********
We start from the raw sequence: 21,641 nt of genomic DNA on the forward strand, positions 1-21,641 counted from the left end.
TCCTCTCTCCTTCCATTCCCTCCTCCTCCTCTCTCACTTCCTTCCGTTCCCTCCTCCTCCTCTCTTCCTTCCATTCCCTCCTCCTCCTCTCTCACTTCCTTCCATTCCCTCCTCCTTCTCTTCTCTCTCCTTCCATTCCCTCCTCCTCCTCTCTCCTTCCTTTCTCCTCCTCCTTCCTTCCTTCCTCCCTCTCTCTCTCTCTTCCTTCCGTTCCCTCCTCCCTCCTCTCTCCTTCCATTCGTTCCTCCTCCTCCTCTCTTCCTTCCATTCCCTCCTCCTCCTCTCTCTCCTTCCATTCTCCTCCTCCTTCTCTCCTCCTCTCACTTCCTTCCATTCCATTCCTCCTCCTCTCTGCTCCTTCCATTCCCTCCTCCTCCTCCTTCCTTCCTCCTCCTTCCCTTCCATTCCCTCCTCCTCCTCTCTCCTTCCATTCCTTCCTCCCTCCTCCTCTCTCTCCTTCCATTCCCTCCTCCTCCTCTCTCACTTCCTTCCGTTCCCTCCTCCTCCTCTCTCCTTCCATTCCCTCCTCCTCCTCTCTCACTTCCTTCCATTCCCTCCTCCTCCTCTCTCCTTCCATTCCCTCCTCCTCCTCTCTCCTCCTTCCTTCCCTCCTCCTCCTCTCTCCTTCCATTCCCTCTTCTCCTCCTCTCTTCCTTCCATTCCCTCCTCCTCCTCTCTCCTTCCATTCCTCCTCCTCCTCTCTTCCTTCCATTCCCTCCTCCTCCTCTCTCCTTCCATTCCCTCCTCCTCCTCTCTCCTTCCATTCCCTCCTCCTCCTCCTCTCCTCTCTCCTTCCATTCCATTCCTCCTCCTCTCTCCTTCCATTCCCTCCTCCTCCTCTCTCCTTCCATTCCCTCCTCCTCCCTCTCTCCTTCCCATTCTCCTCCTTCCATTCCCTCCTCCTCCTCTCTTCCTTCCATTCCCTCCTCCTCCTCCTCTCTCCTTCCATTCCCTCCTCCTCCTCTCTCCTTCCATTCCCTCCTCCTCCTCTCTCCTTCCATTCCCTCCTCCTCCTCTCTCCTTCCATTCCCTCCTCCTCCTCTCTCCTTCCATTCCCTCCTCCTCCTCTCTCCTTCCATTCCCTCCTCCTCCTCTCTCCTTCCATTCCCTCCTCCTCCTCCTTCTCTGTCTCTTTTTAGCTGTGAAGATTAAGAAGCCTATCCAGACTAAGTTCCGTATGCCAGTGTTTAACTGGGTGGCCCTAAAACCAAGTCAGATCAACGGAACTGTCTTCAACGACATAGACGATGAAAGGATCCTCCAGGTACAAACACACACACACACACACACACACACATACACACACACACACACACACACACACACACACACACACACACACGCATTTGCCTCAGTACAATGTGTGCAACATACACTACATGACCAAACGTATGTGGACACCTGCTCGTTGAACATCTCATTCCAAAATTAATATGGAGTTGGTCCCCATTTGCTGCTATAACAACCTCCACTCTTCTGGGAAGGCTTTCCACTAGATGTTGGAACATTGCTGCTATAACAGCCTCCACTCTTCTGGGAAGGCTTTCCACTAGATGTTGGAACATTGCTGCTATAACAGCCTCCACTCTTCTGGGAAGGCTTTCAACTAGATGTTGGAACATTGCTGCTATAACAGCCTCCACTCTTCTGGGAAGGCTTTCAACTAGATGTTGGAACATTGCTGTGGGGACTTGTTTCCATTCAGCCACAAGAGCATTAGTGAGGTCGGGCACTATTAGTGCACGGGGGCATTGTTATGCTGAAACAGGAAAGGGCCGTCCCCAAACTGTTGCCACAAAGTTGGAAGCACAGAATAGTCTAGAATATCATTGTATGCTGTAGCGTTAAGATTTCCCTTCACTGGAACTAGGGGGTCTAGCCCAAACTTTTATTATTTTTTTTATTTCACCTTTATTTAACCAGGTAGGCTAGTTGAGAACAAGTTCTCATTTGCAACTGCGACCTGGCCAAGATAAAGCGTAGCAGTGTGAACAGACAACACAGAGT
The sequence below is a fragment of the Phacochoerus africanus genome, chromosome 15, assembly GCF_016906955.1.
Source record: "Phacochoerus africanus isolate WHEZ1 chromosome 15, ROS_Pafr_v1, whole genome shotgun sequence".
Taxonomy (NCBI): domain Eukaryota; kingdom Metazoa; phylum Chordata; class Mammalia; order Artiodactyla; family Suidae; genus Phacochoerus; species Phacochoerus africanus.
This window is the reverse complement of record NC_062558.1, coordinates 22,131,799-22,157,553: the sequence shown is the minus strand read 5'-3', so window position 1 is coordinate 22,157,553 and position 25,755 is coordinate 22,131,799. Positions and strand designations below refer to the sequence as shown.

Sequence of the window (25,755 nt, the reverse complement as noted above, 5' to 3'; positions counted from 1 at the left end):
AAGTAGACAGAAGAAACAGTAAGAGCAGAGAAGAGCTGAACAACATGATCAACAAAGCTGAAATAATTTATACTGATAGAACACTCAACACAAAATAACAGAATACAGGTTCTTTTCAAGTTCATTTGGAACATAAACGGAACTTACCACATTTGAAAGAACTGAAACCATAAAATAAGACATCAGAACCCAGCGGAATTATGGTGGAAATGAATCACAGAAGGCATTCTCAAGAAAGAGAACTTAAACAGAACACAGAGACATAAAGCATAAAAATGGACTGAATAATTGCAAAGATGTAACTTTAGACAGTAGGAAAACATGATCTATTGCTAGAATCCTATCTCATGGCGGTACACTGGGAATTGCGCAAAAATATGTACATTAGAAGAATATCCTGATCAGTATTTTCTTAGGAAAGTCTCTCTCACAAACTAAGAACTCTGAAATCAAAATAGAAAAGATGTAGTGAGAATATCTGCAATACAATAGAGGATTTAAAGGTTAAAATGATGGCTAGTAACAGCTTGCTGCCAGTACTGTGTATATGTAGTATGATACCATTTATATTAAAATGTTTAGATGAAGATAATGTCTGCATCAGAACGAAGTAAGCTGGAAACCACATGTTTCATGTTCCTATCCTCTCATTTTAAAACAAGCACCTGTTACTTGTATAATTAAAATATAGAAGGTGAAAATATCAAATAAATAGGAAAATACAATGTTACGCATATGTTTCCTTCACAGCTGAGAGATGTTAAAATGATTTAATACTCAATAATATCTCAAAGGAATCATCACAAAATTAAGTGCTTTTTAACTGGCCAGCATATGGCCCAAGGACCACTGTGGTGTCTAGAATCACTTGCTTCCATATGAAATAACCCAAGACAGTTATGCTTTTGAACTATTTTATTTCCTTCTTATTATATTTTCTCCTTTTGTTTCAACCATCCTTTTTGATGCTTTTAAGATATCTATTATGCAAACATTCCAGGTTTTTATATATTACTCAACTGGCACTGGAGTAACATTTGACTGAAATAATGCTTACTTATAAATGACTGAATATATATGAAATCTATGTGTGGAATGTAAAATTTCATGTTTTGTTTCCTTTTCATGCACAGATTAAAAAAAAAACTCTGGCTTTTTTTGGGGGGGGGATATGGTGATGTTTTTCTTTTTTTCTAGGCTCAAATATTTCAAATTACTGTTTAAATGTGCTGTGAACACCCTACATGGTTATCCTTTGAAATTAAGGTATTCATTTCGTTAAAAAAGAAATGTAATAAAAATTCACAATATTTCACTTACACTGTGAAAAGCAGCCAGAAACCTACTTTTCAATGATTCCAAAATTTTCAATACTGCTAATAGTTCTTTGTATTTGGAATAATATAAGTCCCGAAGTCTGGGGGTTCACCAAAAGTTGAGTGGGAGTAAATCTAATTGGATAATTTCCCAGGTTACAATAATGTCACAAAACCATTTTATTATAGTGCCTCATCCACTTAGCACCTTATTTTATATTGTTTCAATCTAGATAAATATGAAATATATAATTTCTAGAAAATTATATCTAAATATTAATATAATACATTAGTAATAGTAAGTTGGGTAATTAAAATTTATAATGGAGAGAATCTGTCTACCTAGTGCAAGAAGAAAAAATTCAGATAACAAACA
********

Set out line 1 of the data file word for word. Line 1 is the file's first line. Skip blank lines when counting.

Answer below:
We start from the raw sequence: 21,641 nt of genomic DNA on the forward strand, positions 1-21,641 counted from the left end.